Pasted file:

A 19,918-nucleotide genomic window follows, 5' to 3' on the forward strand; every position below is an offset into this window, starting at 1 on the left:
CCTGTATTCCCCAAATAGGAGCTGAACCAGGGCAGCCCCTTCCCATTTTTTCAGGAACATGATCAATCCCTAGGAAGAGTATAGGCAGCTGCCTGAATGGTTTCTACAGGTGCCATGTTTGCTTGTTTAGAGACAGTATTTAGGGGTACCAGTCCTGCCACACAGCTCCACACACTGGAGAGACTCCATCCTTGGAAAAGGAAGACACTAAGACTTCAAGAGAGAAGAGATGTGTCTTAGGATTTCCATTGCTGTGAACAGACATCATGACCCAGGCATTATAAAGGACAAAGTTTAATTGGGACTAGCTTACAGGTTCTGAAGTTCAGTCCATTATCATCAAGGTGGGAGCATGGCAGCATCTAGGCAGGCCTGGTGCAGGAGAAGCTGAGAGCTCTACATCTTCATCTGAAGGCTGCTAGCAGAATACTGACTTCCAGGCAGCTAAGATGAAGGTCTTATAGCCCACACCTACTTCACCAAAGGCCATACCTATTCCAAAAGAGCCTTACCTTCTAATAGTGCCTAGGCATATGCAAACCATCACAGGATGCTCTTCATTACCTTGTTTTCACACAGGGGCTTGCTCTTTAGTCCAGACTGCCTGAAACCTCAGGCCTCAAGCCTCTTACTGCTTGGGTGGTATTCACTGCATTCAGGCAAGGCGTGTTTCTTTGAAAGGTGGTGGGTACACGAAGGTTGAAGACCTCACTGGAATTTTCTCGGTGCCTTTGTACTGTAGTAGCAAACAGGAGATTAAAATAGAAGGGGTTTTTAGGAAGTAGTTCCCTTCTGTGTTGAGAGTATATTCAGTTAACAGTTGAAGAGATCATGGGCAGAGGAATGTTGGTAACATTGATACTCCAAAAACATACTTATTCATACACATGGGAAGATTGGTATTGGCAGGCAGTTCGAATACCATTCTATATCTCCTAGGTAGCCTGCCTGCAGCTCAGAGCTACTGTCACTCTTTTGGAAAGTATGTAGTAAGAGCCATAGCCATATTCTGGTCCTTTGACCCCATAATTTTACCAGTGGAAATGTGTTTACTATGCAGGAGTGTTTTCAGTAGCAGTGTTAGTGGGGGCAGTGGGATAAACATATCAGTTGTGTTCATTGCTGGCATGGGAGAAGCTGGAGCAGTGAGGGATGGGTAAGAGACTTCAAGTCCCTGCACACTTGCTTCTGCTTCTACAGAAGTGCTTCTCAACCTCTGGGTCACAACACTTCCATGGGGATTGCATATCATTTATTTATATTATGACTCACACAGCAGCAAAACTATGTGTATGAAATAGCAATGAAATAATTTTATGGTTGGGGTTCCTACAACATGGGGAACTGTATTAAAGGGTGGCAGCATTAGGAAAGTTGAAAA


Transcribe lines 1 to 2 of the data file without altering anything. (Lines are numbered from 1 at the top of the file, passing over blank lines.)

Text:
A 19,918-nucleotide genomic window follows, 5' to 3' on the forward strand; every position below is an offset into this window, starting at 1 on the left:
CCTGTATTCCCCAAATAGGAGCTGAACCAGGGCAGCCCCTTCCCATTTTTTCAGGAACATGATCAATCCCTAGGAAGAGTATAGGCAGCTGCCTGAATGGTTTCTACAGGTGCCATGTTTGCTTGTTTAGAGACAGTATTTAGGGGTACCAGTCCTGCCACACAGCTCCACACACTGGAGAGACTCCATCCTTGGAAAAGGAAGACACTAAGACTTCAAGAGAGAAGAGATGTGTCTTAGGATTTCCATTGCTGTGAACAGACATCATGACCCAGGCATTATAAAGGACAAAGTTTAATTGGGACTAGCTTACAGGTTCTGAAGTTCAGTCCATTATCATCAAGGTGGGAGCATGGCAGCATCTAGGCAGGCCTGGTGCAGGAGAAGCTGAGAGCTCTACATCTTCATCTGAAGGCTGCTAGCAGAATACTGACTTCCAGGCAGCTAAGATGAAGGTCTTATAGCCCACACCTACTTCACCAAAGGCCATACCTATTCCAAAAGAGCCTTACCTTCTAATAGTGCCTAGGCATATGCAAACCATCACAGGATGCTCTTCATTACCTTGTTTTCACACAGGGGCTTGCTCTTTAGTCCAGACTGCCTGAAACCTCAGGCCTCAAGCCTCTTACTGCTTGGGTGGTATTCACTGCATTCAGGCAAGGCGTGTTTCTTTGAAAGGTGGTGGGTACACGAAGGTTGAAGACCTCACTGGAATTTTCTCGGTGCCTTTGTACTGTAGTAGCAAACAGGAGATTAAAATAGAAGGGGTTTTTAGGAAGTAGTTCCCTTCTGTGTTGAGAGTATATTCAGTTAACAGTTGAAGAGATCATGGGCAGAGGAATGTTGGTAACATTGATACTCCAAAAACATACTTATTCATACACATGGGAAGATTGGTATTGGCAGGCAGTTCGAATACCATTCTATATCTCCTAGGTAGCCTGCCTGCAGCTCAGAGCTACTGTCACTCTTTTGGAAAGTATGTAGTAAGAGCCATAGCCATATTCTGGTCCTTTGACCCCATAATTTTACCAGTGGAAATGTGTTTACTATGCAGGAGTGTTTTCAGTAGCAGTGTTAGTGGGGGCAGTGGGATAAACATATCAGTTGTGTTCATTGCTGGCATGGGAGAAGCTGGAGCAGTGAGGGATGGGTAAGAGACTTCAAGTCCCTGCACACTTGCTTCTGCTTCTACAGAAGTGCTTCTCAACCTCTGGGTCACAACACTTCCATGGGGATTGCATATCATTTATTTATATTATGACTCACACAGCAGCAAAACTATGTGTATGAAATAGCAATGAAATAATTTTATGGTTGGGGTTCCTACAACATGGGGAACTGTATTAAAGGGTGGCAGCATTAGGAAAGTTGAAAA